Given being a member of the EU means trade can flow easily between the UK and the rest of the trading block, many fear Brexit would strike a huge blow to British SMEs’ exporting opportunities. Fortunately, there may be reason to feel slightly more optimistic about future international trade, according to a new survey from WorldFirst, the payment services company.
Having surveyed 1,071 UK SMEs in Q1, the researchers found that one in four are looking to export to a new country in the next quarter. Moreover, 30% of small-business owners are now positive about their prospects for international growth, representing a 5% jump from the last quarter of 2017 when confidence was at an all-time low. Moreover, small businesses transferred £48,000 overseas in Q1 2018 on average as a result of international trade, again representing a 5% increase from Q4 2017.
And it seems as if plenty of small firms are hedging their bets by looking outside the trading block as the negotiations with the EU proceed. Of the top ten markets that received the biggest increase of payments from UK SMEs in Q1, seven were outside the EU: Turkey, Norway, Morocco, Singapore, Russia, Indonesia and the UAE. Still, Romania topped the list with an impressive growth of 248.57%. The country was followed by Turkey and Poland that saw a massive 154.47% and 116.11% increase in overseas payments respectively.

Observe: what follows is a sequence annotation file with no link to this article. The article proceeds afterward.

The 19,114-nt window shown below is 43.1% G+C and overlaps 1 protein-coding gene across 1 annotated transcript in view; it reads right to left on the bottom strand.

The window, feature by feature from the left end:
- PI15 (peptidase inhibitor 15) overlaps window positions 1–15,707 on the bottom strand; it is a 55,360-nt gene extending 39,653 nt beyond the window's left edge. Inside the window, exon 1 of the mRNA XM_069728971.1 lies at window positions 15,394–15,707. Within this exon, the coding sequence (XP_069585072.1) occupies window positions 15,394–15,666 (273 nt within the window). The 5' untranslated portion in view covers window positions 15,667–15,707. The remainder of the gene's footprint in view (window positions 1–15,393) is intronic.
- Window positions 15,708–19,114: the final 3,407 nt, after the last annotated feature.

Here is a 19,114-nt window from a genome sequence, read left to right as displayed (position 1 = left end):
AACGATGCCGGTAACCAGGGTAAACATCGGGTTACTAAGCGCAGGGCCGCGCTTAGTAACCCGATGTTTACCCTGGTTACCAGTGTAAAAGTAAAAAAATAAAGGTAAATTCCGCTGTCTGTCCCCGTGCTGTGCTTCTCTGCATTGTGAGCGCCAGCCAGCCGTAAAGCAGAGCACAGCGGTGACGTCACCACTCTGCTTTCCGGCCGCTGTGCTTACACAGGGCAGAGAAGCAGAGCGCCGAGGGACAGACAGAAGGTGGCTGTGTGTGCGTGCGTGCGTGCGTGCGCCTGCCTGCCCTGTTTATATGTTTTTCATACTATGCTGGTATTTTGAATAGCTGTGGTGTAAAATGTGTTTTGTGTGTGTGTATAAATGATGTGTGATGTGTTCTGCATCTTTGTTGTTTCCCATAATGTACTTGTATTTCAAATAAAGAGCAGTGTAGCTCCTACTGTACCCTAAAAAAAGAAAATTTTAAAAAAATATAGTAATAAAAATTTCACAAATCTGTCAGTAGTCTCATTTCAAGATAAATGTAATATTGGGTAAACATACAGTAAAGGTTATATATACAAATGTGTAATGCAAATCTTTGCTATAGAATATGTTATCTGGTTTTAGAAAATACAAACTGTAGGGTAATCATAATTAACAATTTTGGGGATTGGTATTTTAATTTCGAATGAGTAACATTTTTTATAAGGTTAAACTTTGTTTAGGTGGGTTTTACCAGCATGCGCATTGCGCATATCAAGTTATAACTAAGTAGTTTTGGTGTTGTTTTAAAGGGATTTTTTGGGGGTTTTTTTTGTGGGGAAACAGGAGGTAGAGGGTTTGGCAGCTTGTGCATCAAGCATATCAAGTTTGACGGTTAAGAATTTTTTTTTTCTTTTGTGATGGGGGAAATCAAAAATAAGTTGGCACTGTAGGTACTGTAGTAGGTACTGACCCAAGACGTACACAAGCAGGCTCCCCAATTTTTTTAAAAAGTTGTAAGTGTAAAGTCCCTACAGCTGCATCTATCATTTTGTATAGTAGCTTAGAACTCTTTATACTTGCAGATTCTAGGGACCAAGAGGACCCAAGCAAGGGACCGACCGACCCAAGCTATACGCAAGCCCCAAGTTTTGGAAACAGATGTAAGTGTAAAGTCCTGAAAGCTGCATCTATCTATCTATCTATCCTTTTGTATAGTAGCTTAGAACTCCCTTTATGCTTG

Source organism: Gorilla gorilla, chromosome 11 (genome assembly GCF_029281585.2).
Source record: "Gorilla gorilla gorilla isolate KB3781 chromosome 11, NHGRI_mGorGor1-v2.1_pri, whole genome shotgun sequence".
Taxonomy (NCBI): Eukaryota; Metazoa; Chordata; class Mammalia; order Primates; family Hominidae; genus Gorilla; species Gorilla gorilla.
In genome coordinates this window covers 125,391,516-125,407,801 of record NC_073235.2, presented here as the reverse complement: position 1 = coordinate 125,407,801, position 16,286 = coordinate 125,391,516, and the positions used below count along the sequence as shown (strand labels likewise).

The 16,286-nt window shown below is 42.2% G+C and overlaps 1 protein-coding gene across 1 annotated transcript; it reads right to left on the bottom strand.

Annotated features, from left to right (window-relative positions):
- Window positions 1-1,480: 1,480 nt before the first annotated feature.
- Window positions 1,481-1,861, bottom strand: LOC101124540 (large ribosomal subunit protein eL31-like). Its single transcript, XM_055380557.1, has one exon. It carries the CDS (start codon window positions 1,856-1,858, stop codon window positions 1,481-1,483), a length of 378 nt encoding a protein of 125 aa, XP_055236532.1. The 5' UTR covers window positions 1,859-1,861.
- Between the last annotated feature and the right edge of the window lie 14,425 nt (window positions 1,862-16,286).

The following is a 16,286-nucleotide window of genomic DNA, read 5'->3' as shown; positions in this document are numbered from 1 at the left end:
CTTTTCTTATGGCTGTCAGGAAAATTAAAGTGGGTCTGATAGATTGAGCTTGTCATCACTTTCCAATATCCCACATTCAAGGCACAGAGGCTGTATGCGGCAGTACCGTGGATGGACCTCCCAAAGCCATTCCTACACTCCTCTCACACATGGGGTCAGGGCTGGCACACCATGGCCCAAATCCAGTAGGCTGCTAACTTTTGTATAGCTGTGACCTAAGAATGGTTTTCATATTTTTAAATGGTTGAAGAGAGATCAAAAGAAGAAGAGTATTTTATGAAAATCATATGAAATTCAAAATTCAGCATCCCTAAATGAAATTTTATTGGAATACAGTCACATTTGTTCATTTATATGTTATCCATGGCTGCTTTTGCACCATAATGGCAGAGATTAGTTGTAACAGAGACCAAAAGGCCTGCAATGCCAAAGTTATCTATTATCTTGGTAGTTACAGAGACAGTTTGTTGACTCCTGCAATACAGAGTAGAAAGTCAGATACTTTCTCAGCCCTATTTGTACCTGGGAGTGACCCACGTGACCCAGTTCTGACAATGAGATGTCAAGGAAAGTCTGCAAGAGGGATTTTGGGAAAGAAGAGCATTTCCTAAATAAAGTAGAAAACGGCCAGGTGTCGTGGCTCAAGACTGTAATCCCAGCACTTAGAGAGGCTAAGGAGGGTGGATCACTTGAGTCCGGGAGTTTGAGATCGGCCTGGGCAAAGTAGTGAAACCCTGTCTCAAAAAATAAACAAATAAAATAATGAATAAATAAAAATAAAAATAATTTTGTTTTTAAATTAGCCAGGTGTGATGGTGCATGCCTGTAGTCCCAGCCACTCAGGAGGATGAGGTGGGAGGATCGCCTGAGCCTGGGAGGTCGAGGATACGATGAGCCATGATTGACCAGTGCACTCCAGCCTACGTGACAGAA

That being said, import and export to countries outside and inside the EU remained pretty much the same from before during the period.
However, despite there being a sense of optimism among small-business owners, many feel more could be done to boost international trade. In fact, 46% wanted extended external support to grow internationally. Particularly, 18% want help to find international partners and 17% wish the government could offer guidance on how to trade overseas.
Commenting on the research, Jeremy Cook, chief economist at WorldFirst, said: “It is promising to see so many UK SMEs starting to look past their Brexit blues and develop coping strategies to push their exporting aspirations forward. The UK government has not been shy in promoting the benefits of building a nation of exporters over the last year, but this survey shows that more needs to be done to support our smaller businesses.
“These SMEs will be our global exporting pioneers post-Brexit and it is vital that the government and wider industry does all they can to support them. This could mean anything from facilitating connections between UK small businesses and foreign counterparts, to offering advice and training on how to do business and communicate with international trading partners.”
Having seen uncertainties about the divorce from the EU negatively affect everything from recruitment to VC funding, it’s refreshing to get some good news as the conscious uncoupling rushes closer and closer.